All of this may seem a very strange thing to bring up as I celebrate my hundredth post on the blog but bear with me. There is a point and I have, at last, got to it. That long ago first motivational book contained one absolute gem of information which has stood me in good stead ever since. In a section about perfectionism and the fear of failure, it pointed out that you would not judge your ability to draw by your first effort if you had never drawn before. You need time and practise if you ever expect to be able to draw properly. It suggested an experiment, namely that you should attempt 100 sketches of something before you decided whether you were a good, bad or indifferent portraitist. It put forward the idea that you apply this principle to everything that you attempt in your life as a means of taking the pressure to be perfect at the first attempt off. As an antidote for the paralysing need to get things right the first time, that many people, including myself, suffer from, it is a good one. It takes away the heavy burden of judgement from your initial, usually very poor efforts, and frees you to just get on with it.

I have applied this principle in my life, and you know something, it works. I decided I would not judge my success or failure as a writer until I had made a hundred submissions. As it happened I sold my third and I have kept on selling (mostly) ever since. There was a time, you may find it hard to believe, when I found writing novels intimidating. I resolved to make one hundred attempts to write one before I gave up on the idea of being a novelist. It took a lot more than three attempts this time but I got there in the end. I am sure you can see where I am going with this now.

I’ve made various attempts at blogging before but I’ve never been very good at sticking with it for any length of time. I never particularly enjoyed it and I pretty much always felt that my books should do my talking for me to any audience that might be interested.

Anyway, the world moves on. We live in the internet age and the need for publicity is a given. Everyone tells you a writer should have a blog. Last year I decided that I would give blogging another try and I would make at least one hundred posts before I decided whether to stick with it or not. I further committed myself to posting three times a week because that is what various experts recommended. To give myself some credit, I have pretty much stuck with that although a few of my posts have consisted of making excuses for why I have not posted this week and one of them was not written by me at all but by my good friend Matt Forbeck, to whom I am eternally grateful. It’s certainly been a learning experience.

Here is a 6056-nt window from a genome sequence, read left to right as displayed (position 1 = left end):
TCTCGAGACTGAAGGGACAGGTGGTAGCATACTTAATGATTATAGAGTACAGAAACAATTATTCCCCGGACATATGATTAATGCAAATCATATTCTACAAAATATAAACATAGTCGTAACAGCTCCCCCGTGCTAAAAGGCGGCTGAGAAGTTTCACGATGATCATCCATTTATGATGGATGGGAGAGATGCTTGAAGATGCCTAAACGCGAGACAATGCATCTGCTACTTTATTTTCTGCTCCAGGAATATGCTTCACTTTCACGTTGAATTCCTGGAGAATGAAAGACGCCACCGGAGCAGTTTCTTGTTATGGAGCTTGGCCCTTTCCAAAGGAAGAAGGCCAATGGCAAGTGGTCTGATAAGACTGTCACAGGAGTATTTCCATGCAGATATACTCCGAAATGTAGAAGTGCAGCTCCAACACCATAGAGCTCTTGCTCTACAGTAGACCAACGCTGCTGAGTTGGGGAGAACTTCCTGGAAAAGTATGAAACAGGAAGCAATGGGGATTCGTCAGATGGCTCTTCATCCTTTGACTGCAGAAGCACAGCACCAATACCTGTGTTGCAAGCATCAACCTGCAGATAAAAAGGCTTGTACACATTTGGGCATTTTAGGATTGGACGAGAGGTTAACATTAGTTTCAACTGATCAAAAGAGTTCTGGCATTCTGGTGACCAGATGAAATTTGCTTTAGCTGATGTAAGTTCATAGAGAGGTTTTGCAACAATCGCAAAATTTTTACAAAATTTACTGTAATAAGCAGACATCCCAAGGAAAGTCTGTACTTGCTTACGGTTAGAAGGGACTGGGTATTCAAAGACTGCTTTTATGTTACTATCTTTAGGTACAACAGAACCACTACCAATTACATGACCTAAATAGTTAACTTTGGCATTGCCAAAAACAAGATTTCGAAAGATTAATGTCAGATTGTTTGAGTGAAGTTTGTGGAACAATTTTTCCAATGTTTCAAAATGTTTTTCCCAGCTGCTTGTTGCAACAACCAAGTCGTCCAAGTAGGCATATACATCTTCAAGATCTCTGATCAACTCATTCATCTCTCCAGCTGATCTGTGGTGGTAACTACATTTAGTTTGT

There have been many times when I have struggled to find something to say. There have been times when I have felt (nay, known!) that blogging was cutting into my working time. There were times when blogging has offered me a fine excuse to procrastinate as far as my fiction writing was concerned. There have been times when it has been a lot of fun.

Writing blog posts, it turns out, is an art form albeit one I don’t have much talent for. I have done my best. I confess that there have been many, many times when I have found the discipline of posting three times a week, while trying to meet deadlines and run a small business and write my own personal fiction projects, to be an enormous strain. There have most definitely been times when posting on this blog has short circuited my writing on other things that needed to be done, knocking me out of the head-space for fiction and breaking up the rhythm of my work. And yet, I have enjoyed it, and I have enjoyed your comments and emails.

The thing is, in addition to writing for Black Library and running my own small, self-publishing venture and all of the other stuff I have to do, I now have a baby son in the flat which also happens to be my workplace. I am getting less sleep than I used to and I have less energy. Something has to give. I’ve decided that I like blogging but I just can’t keep up 3 posts a week. I am going to fall back to posting once a week, most likely on a Wednesday. I may post more often if I have some special announcement to make and I’ll try not to post less often.

And so I shall bid you adieu, until next Wednesday.